How to make money from honey

Image of a female beekeeper
Is there liquid gold in your garden?
"A 500g pot can retail for almost £100"
  • | by Tamara Hinson

The humble honeybee has had it tough recently.

In 2015, the British Beekeepers Association reported that colonies in England had declined by 14.5 per cent - a scary statistic when you consider that bees contribute £65m a year to the UK economy through their pollination services. 

If you pop a hive in your back garden, as well as saving the bees and the planet, you may get a buzz from the extra revenue it could bring.


Bumble or honey?

Image of a bee on a yellow flower

Beekeepers work with honeybees, a totally different species to the bumblebee, which looks pretty, but is prone to laziness.

Bumblebees, which live in holes in the ground or under piles of leaves, produce small amounts of honey which they scoff themselves. Honeybees, which look like wasps, produce much larger quantities.

Think of honeybees as lean, mean honey-producing machines.

“Honeybees live in societies of up to 50,000 per colony whereas bumblebees have much smaller colonies of 80 or so,” says Camilla Goddard at Capital Bee, a company offering beekeeping services across London.

Honeybees are the boffins of the bee world. They’re highly intelligent, with a great worth ethic.

“Bumblebees don't fly very well, are disorganised and disband their colonies at the end of their life cycle,” says Camilla. “Honeybees are highly organised and stay at the same site.”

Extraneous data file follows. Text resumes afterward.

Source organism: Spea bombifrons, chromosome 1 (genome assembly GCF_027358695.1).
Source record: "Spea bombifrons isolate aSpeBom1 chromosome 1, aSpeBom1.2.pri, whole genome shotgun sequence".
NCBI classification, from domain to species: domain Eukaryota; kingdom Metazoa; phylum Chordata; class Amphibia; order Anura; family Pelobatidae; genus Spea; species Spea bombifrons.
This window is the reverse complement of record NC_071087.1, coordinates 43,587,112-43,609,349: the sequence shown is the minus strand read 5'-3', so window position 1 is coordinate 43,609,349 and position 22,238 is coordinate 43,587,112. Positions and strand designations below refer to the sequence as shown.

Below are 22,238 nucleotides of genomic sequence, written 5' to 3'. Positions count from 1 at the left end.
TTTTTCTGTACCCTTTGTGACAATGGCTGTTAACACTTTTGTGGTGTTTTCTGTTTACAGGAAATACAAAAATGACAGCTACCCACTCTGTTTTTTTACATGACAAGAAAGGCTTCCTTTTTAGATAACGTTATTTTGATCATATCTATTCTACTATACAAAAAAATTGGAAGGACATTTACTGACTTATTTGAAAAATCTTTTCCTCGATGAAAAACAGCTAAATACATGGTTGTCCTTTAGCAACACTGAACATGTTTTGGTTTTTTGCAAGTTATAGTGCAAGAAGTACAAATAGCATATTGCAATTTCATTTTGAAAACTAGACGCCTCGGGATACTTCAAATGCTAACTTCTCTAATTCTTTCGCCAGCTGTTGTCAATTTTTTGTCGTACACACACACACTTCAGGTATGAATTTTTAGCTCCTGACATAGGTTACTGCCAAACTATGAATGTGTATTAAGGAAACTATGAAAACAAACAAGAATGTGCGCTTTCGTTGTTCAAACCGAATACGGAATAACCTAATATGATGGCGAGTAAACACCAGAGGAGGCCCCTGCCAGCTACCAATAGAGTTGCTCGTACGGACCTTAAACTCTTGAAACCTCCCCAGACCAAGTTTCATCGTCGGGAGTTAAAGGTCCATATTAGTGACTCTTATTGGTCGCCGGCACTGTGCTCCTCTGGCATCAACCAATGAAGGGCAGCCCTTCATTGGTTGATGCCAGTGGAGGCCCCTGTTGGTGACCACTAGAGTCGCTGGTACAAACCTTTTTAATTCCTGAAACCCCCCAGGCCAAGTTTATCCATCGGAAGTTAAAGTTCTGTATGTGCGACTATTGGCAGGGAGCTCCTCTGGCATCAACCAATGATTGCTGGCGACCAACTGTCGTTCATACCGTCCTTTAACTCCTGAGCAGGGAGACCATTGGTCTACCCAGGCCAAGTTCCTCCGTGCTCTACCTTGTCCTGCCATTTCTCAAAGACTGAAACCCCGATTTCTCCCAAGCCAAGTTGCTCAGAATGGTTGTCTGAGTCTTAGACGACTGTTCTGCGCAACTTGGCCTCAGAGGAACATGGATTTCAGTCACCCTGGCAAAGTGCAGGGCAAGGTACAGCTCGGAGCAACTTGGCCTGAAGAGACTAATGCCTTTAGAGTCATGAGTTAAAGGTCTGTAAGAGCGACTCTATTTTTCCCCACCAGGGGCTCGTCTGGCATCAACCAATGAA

Beekeeping basics

honey jar

That deluxe beehive might well be the beekeeping equivalent of a sports car, but any budding beekeeper worth their salt (or honey, in this case) should start with some research.

“Before making any purchases, find a good book about bees and read up,” suggests Dr Reese Halter, author of The Incomparable Honeybee.

“Then consider joining a beekeepers’ club to meet like-minded people. Attend a few

 meetings and decide if beekeeping is for you.”

If it is, it’s time to go shopping.

What you need to get started

An image of a beekeeper with a smoker

A smoker is essential. This clever gadget puffs smoke around the hive, tricking bees into thinking they’re at risk from fire. They’ll respond by gorging on honey, meaning they’ll be far too busy to worry about stinging you.

You’ll also need a beekeeping suit - be prepared to spend around £150 on a full outfit, including wellies, gloves and an all-in-one suit with veil (not a look for a night on the town, but on the plus side, nobody will be able to see your face).

You’ll also need a hive tool and most importantly a hive.

Once you’ve got this, place an order for a colony of bees, ideally for delivery in late May. A colony contains a single queen bee, a few hundred male bees and up to 50,000 female worker honeybees.

And, lastly, you've got to have a cool head to keep bees. "Beekeeping is similar to meditation," says Capital Bee's Camilla.

"Bees hate vibration so you have to do everything slowly. You have to get into their rhythm, and switch off from everyday life."

How to make honey (and money from honey)

An image of honey

Bees are self-sufficient creatures - they’ll happily go about their business without much human intervention.

But there are still some important dates for your diary. In spring or early summer (whenever the weather starts warming up), you’ll need to give the hive a spring clean, using your hive tool to scrape away debris such as cobwebs. Your colony will grow rapidly until around July. August is when you’ll collect the honey - you should aim to harvest around 40lb.